President Obama Signs Executive Order Pressing Contractors to Obey Labor Laws
July 31, 2014 by Robin Maril, Senior Legislative Counsel
This afternoon, President Obama signed an executive order providing additional protections for workers employed by companies doing business with the federal government. This announcement bolsters the impact of the landmark executive order signed last week banning discrimination by federal contractors on the basis of sexual orientation and gender identity by including new evaluation and enforcement mechanisms for reporting and remedying violations of existing labor requirements. Companies bidding for federal contracts in excess of $500,000 will be required to make any violations of existing labor laws public over the past three years. Once a company enters into a contract with the federal government, they will also be required to update this public report regarding potential labor law violations every six months for all contracted and subcontracted work. If a violation has occurred, the executive order provides for a process for remedial and corrective action.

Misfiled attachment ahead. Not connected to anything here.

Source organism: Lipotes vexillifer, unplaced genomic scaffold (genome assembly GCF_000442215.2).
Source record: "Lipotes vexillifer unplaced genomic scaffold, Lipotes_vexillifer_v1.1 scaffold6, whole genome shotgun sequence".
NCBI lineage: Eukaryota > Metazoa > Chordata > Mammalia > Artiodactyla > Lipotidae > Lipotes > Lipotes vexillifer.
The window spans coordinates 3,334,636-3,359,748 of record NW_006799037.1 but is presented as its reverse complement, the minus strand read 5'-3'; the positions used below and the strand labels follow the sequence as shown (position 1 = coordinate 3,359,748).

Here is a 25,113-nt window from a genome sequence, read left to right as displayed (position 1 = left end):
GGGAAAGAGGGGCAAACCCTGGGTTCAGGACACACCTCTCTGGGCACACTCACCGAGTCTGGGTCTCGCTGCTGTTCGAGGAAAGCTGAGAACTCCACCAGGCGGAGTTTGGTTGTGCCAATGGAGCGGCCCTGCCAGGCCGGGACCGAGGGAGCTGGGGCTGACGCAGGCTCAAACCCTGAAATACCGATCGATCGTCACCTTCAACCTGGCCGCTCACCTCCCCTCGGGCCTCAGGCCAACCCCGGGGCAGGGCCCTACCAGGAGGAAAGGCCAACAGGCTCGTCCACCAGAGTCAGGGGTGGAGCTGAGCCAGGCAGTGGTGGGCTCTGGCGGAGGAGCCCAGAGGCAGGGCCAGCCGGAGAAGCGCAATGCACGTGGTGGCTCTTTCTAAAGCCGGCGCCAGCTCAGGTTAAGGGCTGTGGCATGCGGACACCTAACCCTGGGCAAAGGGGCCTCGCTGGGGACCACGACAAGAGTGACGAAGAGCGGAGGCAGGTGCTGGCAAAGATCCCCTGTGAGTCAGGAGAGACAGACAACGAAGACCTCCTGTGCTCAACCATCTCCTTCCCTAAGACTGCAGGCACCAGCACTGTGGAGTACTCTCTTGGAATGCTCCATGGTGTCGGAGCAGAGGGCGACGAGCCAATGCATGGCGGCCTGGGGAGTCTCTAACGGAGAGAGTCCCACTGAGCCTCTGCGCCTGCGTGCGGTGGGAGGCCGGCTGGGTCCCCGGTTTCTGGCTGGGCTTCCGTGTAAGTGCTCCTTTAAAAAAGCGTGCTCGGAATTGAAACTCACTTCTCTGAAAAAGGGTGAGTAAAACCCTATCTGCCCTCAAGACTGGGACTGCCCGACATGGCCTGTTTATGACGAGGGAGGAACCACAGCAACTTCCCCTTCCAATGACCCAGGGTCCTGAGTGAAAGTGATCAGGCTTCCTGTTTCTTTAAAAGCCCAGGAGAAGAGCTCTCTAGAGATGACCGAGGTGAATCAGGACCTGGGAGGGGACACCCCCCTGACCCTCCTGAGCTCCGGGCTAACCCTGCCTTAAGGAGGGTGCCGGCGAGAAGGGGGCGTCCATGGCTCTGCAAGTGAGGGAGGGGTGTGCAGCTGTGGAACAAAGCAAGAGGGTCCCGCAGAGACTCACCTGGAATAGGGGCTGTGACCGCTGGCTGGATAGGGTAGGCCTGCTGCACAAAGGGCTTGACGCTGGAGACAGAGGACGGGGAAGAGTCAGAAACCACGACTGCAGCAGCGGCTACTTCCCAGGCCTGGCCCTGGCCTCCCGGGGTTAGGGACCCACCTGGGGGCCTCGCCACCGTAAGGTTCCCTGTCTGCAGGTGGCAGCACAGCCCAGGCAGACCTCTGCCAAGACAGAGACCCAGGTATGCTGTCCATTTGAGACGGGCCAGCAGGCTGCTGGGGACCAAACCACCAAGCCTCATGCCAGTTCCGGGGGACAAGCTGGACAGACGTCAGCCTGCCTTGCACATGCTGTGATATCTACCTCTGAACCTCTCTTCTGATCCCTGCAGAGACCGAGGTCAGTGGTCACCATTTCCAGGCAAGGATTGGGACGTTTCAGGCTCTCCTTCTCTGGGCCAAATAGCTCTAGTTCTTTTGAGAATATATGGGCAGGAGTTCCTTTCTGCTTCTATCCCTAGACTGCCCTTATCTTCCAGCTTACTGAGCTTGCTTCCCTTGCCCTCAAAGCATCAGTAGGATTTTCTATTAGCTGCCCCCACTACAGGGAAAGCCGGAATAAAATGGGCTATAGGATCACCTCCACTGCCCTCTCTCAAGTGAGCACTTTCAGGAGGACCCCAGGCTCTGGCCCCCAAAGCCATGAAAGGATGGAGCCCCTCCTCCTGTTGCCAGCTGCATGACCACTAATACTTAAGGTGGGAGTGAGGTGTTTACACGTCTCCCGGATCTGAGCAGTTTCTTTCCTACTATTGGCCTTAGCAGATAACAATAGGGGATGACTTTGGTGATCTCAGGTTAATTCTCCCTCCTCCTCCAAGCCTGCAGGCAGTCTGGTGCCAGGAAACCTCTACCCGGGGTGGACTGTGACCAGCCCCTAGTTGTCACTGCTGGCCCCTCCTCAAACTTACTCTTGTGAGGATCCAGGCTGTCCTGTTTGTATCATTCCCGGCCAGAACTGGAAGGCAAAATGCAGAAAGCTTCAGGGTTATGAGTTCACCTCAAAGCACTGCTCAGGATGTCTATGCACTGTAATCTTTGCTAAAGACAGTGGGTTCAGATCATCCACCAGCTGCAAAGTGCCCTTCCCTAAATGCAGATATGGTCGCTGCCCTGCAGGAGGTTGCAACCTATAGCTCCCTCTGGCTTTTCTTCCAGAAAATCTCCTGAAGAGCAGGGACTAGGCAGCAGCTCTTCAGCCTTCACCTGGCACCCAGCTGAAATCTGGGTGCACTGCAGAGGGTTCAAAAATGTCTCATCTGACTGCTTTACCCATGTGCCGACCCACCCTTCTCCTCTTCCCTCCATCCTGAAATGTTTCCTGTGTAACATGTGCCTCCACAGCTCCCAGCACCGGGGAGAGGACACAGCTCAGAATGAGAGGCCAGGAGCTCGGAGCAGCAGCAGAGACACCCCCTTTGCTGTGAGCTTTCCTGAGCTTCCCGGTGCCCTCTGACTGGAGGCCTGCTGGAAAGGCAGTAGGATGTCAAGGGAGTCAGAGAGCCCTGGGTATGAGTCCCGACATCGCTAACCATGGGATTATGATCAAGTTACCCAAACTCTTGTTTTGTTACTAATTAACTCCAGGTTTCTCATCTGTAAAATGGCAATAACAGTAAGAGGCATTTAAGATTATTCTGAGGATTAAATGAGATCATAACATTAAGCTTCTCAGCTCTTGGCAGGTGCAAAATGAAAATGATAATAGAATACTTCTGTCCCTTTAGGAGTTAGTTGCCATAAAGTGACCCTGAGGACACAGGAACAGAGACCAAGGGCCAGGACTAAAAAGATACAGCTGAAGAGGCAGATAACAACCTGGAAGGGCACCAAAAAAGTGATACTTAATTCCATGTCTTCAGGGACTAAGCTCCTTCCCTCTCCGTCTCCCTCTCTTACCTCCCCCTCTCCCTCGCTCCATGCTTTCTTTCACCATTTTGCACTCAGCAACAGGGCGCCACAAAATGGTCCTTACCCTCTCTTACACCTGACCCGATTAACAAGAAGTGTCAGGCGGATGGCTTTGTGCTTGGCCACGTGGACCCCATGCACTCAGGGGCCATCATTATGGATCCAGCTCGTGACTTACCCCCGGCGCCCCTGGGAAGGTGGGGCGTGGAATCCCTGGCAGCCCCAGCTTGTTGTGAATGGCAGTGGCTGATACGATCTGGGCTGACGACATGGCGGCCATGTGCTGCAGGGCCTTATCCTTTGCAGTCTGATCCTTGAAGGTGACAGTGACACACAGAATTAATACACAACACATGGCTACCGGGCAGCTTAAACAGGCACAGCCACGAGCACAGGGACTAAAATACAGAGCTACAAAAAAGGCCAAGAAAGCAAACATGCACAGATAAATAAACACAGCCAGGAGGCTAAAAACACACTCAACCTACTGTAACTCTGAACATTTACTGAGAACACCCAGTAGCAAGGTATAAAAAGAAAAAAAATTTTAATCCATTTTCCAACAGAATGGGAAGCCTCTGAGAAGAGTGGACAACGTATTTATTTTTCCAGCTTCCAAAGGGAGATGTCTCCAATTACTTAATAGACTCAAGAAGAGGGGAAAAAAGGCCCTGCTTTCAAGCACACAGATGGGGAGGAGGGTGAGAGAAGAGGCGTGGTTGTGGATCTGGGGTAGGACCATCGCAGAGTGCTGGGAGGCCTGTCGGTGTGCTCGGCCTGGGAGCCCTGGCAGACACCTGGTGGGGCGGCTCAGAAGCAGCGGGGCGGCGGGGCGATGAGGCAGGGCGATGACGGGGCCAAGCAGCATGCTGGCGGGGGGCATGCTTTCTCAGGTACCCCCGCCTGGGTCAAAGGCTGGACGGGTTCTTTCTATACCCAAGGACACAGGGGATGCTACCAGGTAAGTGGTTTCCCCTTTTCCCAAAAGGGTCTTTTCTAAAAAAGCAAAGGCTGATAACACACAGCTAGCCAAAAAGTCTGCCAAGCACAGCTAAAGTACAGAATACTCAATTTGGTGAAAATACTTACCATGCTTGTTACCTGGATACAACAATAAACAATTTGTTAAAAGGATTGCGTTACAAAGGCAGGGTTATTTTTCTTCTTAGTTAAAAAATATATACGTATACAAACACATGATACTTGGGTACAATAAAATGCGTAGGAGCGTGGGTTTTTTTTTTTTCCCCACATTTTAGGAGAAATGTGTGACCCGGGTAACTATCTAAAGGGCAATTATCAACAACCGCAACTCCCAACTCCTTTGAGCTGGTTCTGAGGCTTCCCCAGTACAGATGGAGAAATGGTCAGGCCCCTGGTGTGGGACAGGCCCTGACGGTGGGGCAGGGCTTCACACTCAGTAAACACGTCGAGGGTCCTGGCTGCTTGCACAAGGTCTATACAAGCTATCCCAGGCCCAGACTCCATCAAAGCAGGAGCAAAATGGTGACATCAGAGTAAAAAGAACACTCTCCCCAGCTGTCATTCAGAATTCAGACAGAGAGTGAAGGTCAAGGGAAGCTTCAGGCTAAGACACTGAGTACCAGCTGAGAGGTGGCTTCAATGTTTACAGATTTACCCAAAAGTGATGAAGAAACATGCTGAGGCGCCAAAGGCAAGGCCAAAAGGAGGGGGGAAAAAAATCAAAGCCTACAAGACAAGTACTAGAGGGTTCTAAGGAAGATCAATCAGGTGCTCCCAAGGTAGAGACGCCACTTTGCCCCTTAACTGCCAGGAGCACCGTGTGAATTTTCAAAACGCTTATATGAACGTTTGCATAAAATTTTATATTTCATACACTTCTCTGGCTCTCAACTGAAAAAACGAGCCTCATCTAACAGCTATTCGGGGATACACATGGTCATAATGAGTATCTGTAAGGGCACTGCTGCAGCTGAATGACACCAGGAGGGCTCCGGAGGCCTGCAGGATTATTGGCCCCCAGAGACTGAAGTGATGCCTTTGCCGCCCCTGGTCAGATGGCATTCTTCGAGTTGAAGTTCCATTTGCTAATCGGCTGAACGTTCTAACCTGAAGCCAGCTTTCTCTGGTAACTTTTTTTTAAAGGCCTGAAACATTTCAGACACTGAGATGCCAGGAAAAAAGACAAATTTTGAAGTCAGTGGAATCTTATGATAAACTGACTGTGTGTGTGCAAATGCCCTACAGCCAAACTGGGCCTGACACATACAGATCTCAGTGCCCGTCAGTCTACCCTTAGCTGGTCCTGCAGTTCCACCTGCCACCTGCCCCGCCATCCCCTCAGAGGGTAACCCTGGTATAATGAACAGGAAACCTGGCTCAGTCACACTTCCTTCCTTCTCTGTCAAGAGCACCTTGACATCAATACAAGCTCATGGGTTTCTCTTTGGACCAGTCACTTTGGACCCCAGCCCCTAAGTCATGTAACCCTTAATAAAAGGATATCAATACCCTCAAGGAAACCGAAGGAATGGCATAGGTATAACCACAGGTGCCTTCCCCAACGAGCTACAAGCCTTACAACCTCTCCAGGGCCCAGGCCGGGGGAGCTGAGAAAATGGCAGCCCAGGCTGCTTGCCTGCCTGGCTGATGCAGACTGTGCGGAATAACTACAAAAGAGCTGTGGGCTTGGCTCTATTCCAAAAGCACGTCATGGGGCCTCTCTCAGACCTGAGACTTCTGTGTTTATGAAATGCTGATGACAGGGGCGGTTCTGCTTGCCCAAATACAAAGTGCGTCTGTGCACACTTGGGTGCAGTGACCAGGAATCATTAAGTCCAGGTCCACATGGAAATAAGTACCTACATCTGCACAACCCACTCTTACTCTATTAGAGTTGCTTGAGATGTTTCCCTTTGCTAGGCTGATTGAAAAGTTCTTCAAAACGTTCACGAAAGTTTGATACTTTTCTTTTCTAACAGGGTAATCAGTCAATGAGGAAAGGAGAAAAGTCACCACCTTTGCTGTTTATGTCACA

The executive order also provides additional critical protections for employees of companies contracting with the federal government. Among these protections, workers can no longer be required to sign arbitration agreements that allow an arbitrator-- rather than a judge-- to make binding decisions on sexual assault and civil rights complaints. This requirement preserves the rights of some of the most vulnerable workers and ensures that they will have a right to take formal civil steps to hold companies accountable when they experience these grievances.
HRC applauds the President's efforts to use executive action to improve the lives of every working family -- regardless of what they look like.
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